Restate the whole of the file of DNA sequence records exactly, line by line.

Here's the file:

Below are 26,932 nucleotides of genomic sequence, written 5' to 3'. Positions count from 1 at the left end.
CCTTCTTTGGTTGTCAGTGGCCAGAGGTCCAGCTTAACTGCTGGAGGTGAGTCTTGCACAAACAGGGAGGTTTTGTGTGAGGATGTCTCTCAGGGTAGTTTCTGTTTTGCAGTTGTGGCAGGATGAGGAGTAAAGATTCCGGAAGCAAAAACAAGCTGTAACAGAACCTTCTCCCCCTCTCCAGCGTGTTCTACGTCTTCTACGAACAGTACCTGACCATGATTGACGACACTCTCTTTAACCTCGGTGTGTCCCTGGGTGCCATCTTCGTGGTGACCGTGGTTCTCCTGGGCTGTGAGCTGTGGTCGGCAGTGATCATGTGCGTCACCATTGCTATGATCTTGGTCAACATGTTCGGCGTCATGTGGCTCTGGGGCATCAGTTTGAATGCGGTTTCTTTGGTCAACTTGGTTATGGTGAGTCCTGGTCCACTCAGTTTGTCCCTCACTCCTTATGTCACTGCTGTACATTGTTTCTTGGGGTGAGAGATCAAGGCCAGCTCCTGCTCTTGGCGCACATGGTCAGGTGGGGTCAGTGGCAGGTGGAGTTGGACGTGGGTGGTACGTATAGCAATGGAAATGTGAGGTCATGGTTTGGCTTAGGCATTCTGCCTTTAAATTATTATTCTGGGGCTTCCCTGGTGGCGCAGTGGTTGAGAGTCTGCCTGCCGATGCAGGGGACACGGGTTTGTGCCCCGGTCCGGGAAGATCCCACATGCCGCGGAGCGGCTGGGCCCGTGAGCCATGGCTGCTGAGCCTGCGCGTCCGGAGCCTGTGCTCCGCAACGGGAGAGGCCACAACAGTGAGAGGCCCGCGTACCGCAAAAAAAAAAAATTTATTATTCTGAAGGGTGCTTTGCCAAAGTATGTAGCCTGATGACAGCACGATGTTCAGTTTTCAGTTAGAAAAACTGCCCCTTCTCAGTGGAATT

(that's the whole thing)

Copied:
Below are 26,932 nucleotides of genomic sequence, written 5' to 3'. Positions count from 1 at the left end.
CCTTCTTTGGTTGTCAGTGGCCAGAGGTCCAGCTTAACTGCTGGAGGTGAGTCTTGCACAAACAGGGAGGTTTTGTGTGAGGATGTCTCTCAGGGTAGTTTCTGTTTTGCAGTTGTGGCAGGATGAGGAGTAAAGATTCCGGAAGCAAAAACAAGCTGTAACAGAACCTTCTCCCCCTCTCCAGCGTGTTCTACGTCTTCTACGAACAGTACCTGACCATGATTGACGACACTCTCTTTAACCTCGGTGTGTCCCTGGGTGCCATCTTCGTGGTGACCGTGGTTCTCCTGGGCTGTGAGCTGTGGTCGGCAGTGATCATGTGCGTCACCATTGCTATGATCTTGGTCAACATGTTCGGCGTCATGTGGCTCTGGGGCATCAGTTTGAATGCGGTTTCTTTGGTCAACTTGGTTATGGTGAGTCCTGGTCCACTCAGTTTGTCCCTCACTCCTTATGTCACTGCTGTACATTGTTTCTTGGGGTGAGAGATCAAGGCCAGCTCCTGCTCTTGGCGCACATGGTCAGGTGGGGTCAGTGGCAGGTGGAGTTGGACGTGGGTGGTACGTATAGCAATGGAAATGTGAGGTCATGGTTTGGCTTAGGCATTCTGCCTTTAAATTATTATTCTGGGGCTTCCCTGGTGGCGCAGTGGTTGAGAGTCTGCCTGCCGATGCAGGGGACACGGGTTTGTGCCCCGGTCCGGGAAGATCCCACATGCCGCGGAGCGGCTGGGCCCGTGAGCCATGGCTGCTGAGCCTGCGCGTCCGGAGCCTGTGCTCCGCAACGGGAGAGGCCACAACAGTGAGAGGCCCGCGTACCGCAAAAAAAAAAAATTTATTATTCTGAAGGGTGCTTTGCCAAAGTATGTAGCCTGATGACAGCACGATGTTCAGTTTTCAGTTAGAAAAACTGCCCCTTCTCAGTGGAATT